Pharos GPS Phone First Thoughts Review

by Reads (18,671)

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While smartphones in general have been a very hot topic of late, smartphones that have a specialized focus in music or mapping seem to have garnered even more attention.

GPS phones in particular are a growing segment because, besides getting us connected with people and places where we want to go, they help us during the journey.

The recently-announced Pharos 600 GPS phone is impressive in this regard. Its fashionable design and sleek form factor are at home in your purse or pocket, but its ability to tell you where the next restaurant is makes putting it on your dashboard a requirement for any trip.

Specifications

This Pocket PC is equipped much like other Wi-Fi enabled Windows Mobile smartphones, but with GPS capabilities added.

  • Quad-band (850/900/1800/1900) GPRS, EDGE
  • Windows Mobile 5 Pocket PC Edition
  • 2 megapixel digital camera (1200×1600 pixels) with GPS location stamping capability
  • 802.11b/g
  • Lithium-Ion Polymer swappable battery
  • Bluetooth 2.0 with enhanced data rate (EDR)
  • SiRF Star III GPS receiver with Ostia navigation software
  • FM Radio (when using included wired headset)

Impressions

When handling the Pharos GPS phone during the Consumer Electronics Show, I was taken aback by its size. This is mostly because it was extremely thin. It felt like I should have been carrying a much thicker device. In contrast to the Palm Treo 750 that was beside it, the Pharos model felt a lot like a credit card or small memo pad.

The buttons were tactile, but a bit hard to find. While I loved the design, the usability seems to leave a lot to be desired. It was hard to use the navigation pad without looking at it. Also, in the harsh light of the tradeshow floor, some of the etched buttons were hard to read.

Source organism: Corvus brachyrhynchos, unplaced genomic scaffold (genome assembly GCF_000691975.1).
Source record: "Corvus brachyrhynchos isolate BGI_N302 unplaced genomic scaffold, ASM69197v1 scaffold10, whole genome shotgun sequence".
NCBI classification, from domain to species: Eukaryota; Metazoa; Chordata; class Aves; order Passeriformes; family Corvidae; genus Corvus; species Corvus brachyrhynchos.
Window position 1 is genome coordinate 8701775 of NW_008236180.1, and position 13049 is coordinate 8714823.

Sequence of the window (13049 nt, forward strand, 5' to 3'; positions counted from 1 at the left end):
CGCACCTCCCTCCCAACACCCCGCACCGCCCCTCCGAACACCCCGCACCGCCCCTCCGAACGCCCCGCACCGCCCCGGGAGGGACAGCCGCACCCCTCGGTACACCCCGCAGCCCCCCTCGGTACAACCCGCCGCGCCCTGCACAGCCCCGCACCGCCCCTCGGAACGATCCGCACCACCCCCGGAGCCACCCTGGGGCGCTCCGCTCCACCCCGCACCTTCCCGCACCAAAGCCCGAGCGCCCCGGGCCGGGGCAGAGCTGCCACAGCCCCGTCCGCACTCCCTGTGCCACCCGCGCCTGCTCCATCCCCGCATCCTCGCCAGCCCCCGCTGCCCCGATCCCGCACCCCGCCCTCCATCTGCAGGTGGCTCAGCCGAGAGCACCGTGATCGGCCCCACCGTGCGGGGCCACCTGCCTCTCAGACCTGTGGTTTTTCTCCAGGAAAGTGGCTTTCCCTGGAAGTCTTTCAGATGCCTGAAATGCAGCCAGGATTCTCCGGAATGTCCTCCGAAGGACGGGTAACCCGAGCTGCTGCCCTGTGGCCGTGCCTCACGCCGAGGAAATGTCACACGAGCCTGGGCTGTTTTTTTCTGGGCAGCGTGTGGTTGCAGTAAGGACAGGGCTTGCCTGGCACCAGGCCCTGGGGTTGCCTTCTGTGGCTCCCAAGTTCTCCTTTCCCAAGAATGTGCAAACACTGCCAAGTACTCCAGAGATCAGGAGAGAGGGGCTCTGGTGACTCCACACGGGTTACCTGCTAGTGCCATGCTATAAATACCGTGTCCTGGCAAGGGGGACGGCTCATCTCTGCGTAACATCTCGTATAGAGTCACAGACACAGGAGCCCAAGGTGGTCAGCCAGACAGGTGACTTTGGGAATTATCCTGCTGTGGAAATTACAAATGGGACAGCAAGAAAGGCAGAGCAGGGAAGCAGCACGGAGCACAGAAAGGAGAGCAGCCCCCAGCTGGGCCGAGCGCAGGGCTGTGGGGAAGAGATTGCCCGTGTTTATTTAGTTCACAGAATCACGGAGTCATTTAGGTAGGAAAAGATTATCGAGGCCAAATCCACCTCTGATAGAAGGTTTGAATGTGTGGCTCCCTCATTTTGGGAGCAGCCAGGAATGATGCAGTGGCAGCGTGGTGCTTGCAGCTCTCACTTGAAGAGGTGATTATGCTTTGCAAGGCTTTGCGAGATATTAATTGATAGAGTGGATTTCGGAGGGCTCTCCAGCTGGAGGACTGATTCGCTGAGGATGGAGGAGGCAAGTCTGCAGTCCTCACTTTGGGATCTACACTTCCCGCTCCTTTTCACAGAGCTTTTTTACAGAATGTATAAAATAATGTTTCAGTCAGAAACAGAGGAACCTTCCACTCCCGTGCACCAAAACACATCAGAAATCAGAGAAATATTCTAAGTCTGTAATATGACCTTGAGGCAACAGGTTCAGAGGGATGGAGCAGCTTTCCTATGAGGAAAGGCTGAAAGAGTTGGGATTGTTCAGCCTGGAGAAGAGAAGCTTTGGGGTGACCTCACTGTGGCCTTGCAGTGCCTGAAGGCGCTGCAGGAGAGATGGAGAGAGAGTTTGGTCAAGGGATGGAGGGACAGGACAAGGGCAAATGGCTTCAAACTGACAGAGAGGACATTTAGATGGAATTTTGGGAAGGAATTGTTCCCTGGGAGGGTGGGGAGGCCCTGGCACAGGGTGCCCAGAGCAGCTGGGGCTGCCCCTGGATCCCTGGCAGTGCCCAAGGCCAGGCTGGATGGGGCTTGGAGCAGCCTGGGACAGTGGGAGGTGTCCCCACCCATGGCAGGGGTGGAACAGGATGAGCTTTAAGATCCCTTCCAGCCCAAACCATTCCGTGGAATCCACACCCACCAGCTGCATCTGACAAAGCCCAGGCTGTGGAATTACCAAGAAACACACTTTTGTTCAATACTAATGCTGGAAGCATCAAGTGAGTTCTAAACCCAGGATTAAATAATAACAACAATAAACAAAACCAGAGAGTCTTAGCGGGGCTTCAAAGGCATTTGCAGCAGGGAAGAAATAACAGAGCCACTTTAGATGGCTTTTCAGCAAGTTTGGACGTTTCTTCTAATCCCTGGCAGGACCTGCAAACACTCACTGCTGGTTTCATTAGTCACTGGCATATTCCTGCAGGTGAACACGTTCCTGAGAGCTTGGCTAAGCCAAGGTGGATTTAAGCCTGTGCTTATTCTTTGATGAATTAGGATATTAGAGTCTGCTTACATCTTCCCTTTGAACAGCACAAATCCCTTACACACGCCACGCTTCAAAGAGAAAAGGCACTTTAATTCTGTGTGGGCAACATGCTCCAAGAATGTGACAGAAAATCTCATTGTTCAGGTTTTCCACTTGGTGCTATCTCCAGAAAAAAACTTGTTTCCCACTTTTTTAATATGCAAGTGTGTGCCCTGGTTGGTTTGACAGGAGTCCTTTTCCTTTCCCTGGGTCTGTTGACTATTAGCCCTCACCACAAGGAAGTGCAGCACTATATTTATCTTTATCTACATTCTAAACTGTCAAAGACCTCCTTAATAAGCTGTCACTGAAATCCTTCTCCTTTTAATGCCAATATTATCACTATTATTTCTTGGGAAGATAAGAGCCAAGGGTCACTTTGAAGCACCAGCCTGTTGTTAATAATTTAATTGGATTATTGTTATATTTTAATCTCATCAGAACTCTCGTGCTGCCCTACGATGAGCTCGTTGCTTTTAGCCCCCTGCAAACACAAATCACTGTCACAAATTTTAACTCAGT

That was not the case for the screen, however. There the colors and hues where clean and quite readable. The touchscreen of the demo model was responsive, and there were no delay between tapping on the screen and the function happening.

Even at this tradeshow, the Pharos Pocket PC’s GPS was active, and it did a great job of holding onto a signal despite the plethora of other devices in the vicinity.

The map was easily readable and seemed quite similar to the TomTom software (the Pharos uses navigation software called Ostia, which is developed in-house).

Conclusion

I came away quite impressed with the Pharos GPS phone. It is a re-brand of the E-Ten GloFiish phone, but that didn’t seem to matter. It’s quite usable despite my complaints with the buttons.

This smartphone will be available in February at national retail outlets and online.

Sadly, no GSM carrier would confirm with Brighthand that the Pharos GPS phone would be available through them.

You can read more about this device on Pharos’ web site.

Update: The GPS software that Pharos devices use is called Ostia and is developed by Pharos. The article has been updated to reflect this correction.

 

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